As someone who uses 吃饭了吗? (actually, more likely to be 饭吃了吗?for myself) quite a lot, especially around post-lunch and mid-evening (usually post-sunset), I use it to greet friends, family, and slightly older people (40s+) who are strangers. For the last group I'd likely use a title, whether it be 先生、太太、伯父 or something else appropriate. I don't know whether this is a Southernism, but it's something that I as a heritage speaker picked up much more naturally than the rather plain 你好 that came later. I am from a slightly old-fashioned family, but it is still something that's very much current, despite the predominance of 你好.

 

My most usual greeting for friends is a straight-up 怎么样呢? usually with a time phrase like 今天 or 早上, and likely with a 嘿. I will even occasionally greet strangers that way too.

 

I however am not one to say 来了 in Chinese as an initial greeting, neither to friends nor family nor strangers.

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Chong    6
Chong

This is a common but very interesting topic.  My foreign friends often say 你好 to me in the morning, many of whom are even with a Chinese level higher than HSK3~5. 

I understand it since I made similar mistakes when learning English. I still remember how confused I was when my American friend greeted me with "how are you doing?" when I traveled to Redmond. Because my teacher taught me "how are you" and "what are you doing" but never taught "how are you doing?" ^_^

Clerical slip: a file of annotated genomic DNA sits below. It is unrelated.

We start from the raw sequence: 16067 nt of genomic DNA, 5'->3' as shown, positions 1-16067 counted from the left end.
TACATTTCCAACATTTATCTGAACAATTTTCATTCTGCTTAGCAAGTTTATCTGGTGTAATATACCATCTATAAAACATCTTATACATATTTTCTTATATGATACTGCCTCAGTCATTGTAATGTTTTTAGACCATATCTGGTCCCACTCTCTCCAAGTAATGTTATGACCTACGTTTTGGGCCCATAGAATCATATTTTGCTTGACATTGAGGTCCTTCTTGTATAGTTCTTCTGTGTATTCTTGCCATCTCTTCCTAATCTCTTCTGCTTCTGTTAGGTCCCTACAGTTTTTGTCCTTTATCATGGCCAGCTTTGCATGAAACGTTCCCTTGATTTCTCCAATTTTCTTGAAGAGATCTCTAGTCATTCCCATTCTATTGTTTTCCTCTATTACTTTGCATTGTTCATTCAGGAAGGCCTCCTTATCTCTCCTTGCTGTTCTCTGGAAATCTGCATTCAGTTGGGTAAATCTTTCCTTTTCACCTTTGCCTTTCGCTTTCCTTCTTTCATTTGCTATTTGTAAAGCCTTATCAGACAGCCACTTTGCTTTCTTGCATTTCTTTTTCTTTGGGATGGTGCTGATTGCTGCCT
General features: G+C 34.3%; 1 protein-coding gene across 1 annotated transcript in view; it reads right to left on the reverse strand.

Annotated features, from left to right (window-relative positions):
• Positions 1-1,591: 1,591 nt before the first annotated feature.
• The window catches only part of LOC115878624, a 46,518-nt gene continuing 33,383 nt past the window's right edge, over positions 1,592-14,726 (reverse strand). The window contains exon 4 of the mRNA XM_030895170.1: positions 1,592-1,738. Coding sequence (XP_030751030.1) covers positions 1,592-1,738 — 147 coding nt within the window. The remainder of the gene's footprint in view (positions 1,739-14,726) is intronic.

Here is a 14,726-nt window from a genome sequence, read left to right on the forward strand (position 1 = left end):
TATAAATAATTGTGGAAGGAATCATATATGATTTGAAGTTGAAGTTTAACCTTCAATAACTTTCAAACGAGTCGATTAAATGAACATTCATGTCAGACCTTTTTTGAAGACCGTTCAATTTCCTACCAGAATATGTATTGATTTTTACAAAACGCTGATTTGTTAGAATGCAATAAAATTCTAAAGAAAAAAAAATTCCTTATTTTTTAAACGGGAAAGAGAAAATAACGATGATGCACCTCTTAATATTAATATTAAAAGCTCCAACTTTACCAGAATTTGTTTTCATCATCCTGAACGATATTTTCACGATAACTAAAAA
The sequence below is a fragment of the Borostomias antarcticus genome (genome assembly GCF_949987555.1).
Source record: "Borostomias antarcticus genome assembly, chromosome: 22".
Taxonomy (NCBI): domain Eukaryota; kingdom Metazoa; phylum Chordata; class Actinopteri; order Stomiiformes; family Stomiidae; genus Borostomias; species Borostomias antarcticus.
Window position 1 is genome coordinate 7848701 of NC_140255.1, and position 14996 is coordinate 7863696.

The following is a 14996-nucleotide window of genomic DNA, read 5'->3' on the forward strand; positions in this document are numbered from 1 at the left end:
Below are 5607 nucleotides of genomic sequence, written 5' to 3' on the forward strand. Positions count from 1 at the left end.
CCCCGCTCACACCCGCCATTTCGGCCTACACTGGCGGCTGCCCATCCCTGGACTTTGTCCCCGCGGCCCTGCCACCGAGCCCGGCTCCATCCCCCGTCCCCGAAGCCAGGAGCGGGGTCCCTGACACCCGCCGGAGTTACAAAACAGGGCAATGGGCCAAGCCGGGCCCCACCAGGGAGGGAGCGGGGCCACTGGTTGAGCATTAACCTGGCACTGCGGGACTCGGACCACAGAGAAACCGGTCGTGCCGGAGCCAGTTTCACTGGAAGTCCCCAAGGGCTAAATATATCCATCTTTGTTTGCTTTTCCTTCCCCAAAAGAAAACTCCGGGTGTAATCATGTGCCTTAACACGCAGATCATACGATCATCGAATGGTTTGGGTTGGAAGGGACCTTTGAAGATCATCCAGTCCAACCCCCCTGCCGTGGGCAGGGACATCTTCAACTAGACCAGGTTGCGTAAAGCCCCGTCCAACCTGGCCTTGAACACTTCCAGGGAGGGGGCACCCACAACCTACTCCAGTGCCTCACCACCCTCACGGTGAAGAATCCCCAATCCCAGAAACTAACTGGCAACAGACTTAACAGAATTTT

So we added a short section in our app explaining how Chinese people greet each other.  I copy it below.

 

How do Chinese people greet each other? It’s actually not as simple as you might think. The obvious answers is "你好(nǐhǎo)", but this is a bit formal, almost always used when you are first meeting someone. An older neighbor might greet you in the morning with "你吃了吗(nǐ chī le ma)"?, which literally means "Have you eaten?" For students and young adults, there’s no real equivalent for "what’s up?" Chinese people almost never ask "你好吗(nǐ hǎo ma)?". Instead, friends often greet each other with a simple "嘿(hēi)" (a transliteration of "hey") followed by the person’s name, as in "嘿John!" Also common are "早上好(zǎoshàng hǎo, good morning)" and "晚上好(wǎnshàng hǎo, good evening)", depending on the time of day.